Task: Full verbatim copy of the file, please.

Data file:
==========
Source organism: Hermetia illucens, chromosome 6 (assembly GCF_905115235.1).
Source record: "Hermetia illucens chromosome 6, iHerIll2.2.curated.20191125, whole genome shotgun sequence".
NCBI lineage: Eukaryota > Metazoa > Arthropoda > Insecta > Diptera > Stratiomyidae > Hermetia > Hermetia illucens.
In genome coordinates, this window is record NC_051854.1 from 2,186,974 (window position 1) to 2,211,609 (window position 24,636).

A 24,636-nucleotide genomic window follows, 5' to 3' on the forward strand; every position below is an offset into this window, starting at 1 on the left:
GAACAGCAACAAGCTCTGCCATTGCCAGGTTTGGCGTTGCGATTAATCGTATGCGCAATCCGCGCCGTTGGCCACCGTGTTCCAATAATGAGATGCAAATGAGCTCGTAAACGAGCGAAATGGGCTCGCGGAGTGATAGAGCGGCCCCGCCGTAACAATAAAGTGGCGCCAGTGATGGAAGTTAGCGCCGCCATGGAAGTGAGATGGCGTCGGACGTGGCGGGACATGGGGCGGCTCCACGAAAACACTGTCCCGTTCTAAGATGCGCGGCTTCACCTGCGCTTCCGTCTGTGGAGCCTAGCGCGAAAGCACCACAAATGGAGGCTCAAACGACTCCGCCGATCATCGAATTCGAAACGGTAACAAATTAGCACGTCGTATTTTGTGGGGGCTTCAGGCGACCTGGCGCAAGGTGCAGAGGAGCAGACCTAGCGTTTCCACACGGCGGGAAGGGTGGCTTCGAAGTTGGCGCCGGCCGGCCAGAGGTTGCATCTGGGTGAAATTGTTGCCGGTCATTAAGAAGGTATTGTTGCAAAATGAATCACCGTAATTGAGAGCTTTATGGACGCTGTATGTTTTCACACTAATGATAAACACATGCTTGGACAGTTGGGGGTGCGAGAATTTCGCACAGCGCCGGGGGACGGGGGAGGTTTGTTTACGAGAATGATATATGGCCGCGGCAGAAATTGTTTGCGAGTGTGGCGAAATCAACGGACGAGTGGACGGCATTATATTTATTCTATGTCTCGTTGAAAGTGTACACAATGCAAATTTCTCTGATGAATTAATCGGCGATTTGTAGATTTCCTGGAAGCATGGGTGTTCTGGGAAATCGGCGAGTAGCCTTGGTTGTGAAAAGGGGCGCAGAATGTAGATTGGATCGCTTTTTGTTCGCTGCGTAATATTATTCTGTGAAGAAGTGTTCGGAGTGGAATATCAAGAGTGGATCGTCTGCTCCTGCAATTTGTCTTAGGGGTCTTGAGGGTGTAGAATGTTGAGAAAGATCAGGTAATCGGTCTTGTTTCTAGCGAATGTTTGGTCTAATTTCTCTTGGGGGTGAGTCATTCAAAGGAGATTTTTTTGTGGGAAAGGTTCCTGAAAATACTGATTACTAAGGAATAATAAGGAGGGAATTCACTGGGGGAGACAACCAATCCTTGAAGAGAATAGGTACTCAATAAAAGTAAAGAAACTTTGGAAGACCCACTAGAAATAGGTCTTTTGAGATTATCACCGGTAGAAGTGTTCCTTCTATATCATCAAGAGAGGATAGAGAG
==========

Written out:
Source organism: Hermetia illucens, chromosome 6 (assembly GCF_905115235.1).
Source record: "Hermetia illucens chromosome 6, iHerIll2.2.curated.20191125, whole genome shotgun sequence".
NCBI lineage: Eukaryota > Metazoa > Arthropoda > Insecta > Diptera > Stratiomyidae > Hermetia > Hermetia illucens.
In genome coordinates, this window is record NC_051854.1 from 2,186,974 (window position 1) to 2,211,609 (window position 24,636).

A 24,636-nucleotide genomic window follows, 5' to 3' on the forward strand; every position below is an offset into this window, starting at 1 on the left:
GAACAGCAACAAGCTCTGCCATTGCCAGGTTTGGCGTTGCGATTAATCGTATGCGCAATCCGCGCCGTTGGCCACCGTGTTCCAATAATGAGATGCAAATGAGCTCGTAAACGAGCGAAATGGGCTCGCGGAGTGATAGAGCGGCCCCGCCGTAACAATAAAGTGGCGCCAGTGATGGAAGTTAGCGCCGCCATGGAAGTGAGATGGCGTCGGACGTGGCGGGACATGGGGCGGCTCCACGAAAACACTGTCCCGTTCTAAGATGCGCGGCTTCACCTGCGCTTCCGTCTGTGGAGCCTAGCGCGAAAGCACCACAAATGGAGGCTCAAACGACTCCGCCGATCATCGAATTCGAAACGGTAACAAATTAGCACGTCGTATTTTGTGGGGGCTTCAGGCGACCTGGCGCAAGGTGCAGAGGAGCAGACCTAGCGTTTCCACACGGCGGGAAGGGTGGCTTCGAAGTTGGCGCCGGCCGGCCAGAGGTTGCATCTGGGTGAAATTGTTGCCGGTCATTAAGAAGGTATTGTTGCAAAATGAATCACCGTAATTGAGAGCTTTATGGACGCTGTATGTTTTCACACTAATGATAAACACATGCTTGGACAGTTGGGGGTGCGAGAATTTCGCACAGCGCCGGGGGACGGGGGAGGTTTGTTTACGAGAATGATATATGGCCGCGGCAGAAATTGTTTGCGAGTGTGGCGAAATCAACGGACGAGTGGACGGCATTATATTTATTCTATGTCTCGTTGAAAGTGTACACAATGCAAATTTCTCTGATGAATTAATCGGCGATTTGTAGATTTCCTGGAAGCATGGGTGTTCTGGGAAATCGGCGAGTAGCCTTGGTTGTGAAAAGGGGCGCAGAATGTAGATTGGATCGCTTTTTGTTCGCTGCGTAATATTATTCTGTGAAGAAGTGTTCGGAGTGGAATATCAAGAGTGGATCGTCTGCTCCTGCAATTTGTCTTAGGGGTCTTGAGGGTGTAGAATGTTGAGAAAGATCAGGTAATCGGTCTTGTTTCTAGCGAATGTTTGGTCTAATTTCTCTTGGGGGTGAGTCATTCAAAGGAGATTTTTTTGTGGGAAAGGTTCCTGAAAATACTGATTACTAAGGAATAATAAGGAGGGAATTCACTGGGGGAGACAACCAATCCTTGAAGAGAATAGGTACTCAATAAAAGTAAAGAAACTTTGGAAGACCCACTAGAAATAGGTCTTTTGAGATTATCACCGGTAGAAGTGTTCCTTCTATATCATCAAGAGAGGATAGAGAG